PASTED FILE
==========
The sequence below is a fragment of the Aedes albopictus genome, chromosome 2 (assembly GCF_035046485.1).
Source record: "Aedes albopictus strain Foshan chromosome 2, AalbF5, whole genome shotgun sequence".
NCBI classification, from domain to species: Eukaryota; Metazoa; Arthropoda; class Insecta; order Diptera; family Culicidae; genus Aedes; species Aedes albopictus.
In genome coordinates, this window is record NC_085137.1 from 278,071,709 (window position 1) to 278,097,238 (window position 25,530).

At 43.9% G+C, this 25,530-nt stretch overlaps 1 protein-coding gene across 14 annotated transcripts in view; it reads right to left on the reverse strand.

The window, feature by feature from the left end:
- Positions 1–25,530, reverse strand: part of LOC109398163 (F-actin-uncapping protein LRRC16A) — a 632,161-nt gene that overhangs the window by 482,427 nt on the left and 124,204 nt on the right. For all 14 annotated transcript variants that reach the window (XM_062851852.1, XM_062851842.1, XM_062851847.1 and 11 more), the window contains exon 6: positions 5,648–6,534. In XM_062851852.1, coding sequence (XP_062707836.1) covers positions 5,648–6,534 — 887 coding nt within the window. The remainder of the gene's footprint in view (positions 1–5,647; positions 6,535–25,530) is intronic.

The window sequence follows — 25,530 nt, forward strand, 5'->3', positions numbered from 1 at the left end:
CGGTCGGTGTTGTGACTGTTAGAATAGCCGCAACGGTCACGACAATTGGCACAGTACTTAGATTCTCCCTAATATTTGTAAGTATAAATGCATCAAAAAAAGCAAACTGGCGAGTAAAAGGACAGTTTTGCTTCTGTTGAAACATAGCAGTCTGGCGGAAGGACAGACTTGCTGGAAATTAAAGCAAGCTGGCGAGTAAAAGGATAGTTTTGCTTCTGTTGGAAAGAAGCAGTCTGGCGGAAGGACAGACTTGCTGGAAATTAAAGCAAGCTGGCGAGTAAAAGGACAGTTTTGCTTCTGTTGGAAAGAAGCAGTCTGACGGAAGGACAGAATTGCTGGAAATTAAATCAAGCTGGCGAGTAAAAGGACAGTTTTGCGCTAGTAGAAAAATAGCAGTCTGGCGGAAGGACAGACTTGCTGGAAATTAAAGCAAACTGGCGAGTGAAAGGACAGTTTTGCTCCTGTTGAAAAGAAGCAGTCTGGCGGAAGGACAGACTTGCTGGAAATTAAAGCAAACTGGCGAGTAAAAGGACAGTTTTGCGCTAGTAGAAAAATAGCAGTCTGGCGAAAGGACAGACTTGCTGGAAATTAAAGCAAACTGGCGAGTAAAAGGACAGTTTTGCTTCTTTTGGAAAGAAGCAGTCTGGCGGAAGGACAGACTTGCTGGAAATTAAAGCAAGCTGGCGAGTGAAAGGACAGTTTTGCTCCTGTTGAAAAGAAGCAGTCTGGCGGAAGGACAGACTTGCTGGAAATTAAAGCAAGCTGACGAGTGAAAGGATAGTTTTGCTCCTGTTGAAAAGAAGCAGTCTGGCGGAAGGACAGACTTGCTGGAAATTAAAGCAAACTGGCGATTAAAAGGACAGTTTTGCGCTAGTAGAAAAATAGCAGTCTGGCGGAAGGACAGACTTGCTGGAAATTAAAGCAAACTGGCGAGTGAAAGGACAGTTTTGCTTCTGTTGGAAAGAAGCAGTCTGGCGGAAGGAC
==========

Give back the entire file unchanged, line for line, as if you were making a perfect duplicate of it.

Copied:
The sequence below is a fragment of the Aedes albopictus genome, chromosome 2 (assembly GCF_035046485.1).
Source record: "Aedes albopictus strain Foshan chromosome 2, AalbF5, whole genome shotgun sequence".
NCBI classification, from domain to species: Eukaryota; Metazoa; Arthropoda; class Insecta; order Diptera; family Culicidae; genus Aedes; species Aedes albopictus.
In genome coordinates, this window is record NC_085137.1 from 278,071,709 (window position 1) to 278,097,238 (window position 25,530).

At 43.9% G+C, this 25,530-nt stretch overlaps 1 protein-coding gene across 14 annotated transcripts in view; it reads right to left on the reverse strand.

The window, feature by feature from the left end:
- Positions 1–25,530, reverse strand: part of LOC109398163 (F-actin-uncapping protein LRRC16A) — a 632,161-nt gene that overhangs the window by 482,427 nt on the left and 124,204 nt on the right. For all 14 annotated transcript variants that reach the window (XM_062851852.1, XM_062851842.1, XM_062851847.1 and 11 more), the window contains exon 6: positions 5,648–6,534. In XM_062851852.1, coding sequence (XP_062707836.1) covers positions 5,648–6,534 — 887 coding nt within the window. The remainder of the gene's footprint in view (positions 1–5,647; positions 6,535–25,530) is intronic.

The window sequence follows — 25,530 nt, forward strand, 5'->3', positions numbered from 1 at the left end:
CGGTCGGTGTTGTGACTGTTAGAATAGCCGCAACGGTCACGACAATTGGCACAGTACTTAGATTCTCCCTAATATTTGTAAGTATAAATGCATCAAAAAAAGCAAACTGGCGAGTAAAAGGACAGTTTTGCTTCTGTTGAAACATAGCAGTCTGGCGGAAGGACAGACTTGCTGGAAATTAAAGCAAGCTGGCGAGTAAAAGGATAGTTTTGCTTCTGTTGGAAAGAAGCAGTCTGGCGGAAGGACAGACTTGCTGGAAATTAAAGCAAGCTGGCGAGTAAAAGGACAGTTTTGCTTCTGTTGGAAAGAAGCAGTCTGACGGAAGGACAGAATTGCTGGAAATTAAATCAAGCTGGCGAGTAAAAGGACAGTTTTGCGCTAGTAGAAAAATAGCAGTCTGGCGGAAGGACAGACTTGCTGGAAATTAAAGCAAACTGGCGAGTGAAAGGACAGTTTTGCTCCTGTTGAAAAGAAGCAGTCTGGCGGAAGGACAGACTTGCTGGAAATTAAAGCAAACTGGCGAGTAAAAGGACAGTTTTGCGCTAGTAGAAAAATAGCAGTCTGGCGAAAGGACAGACTTGCTGGAAATTAAAGCAAACTGGCGAGTAAAAGGACAGTTTTGCTTCTTTTGGAAAGAAGCAGTCTGGCGGAAGGACAGACTTGCTGGAAATTAAAGCAAGCTGGCGAGTGAAAGGACAGTTTTGCTCCTGTTGAAAAGAAGCAGTCTGGCGGAAGGACAGACTTGCTGGAAATTAAAGCAAGCTGACGAGTGAAAGGATAGTTTTGCTCCTGTTGAAAAGAAGCAGTCTGGCGGAAGGACAGACTTGCTGGAAATTAAAGCAAACTGGCGATTAAAAGGACAGTTTTGCGCTAGTAGAAAAATAGCAGTCTGGCGGAAGGACAGACTTGCTGGAAATTAAAGCAAACTGGCGAGTGAAAGGACAGTTTTGCTTCTGTTGGAAAGAAGCAGTCTGGCGGAAGGAC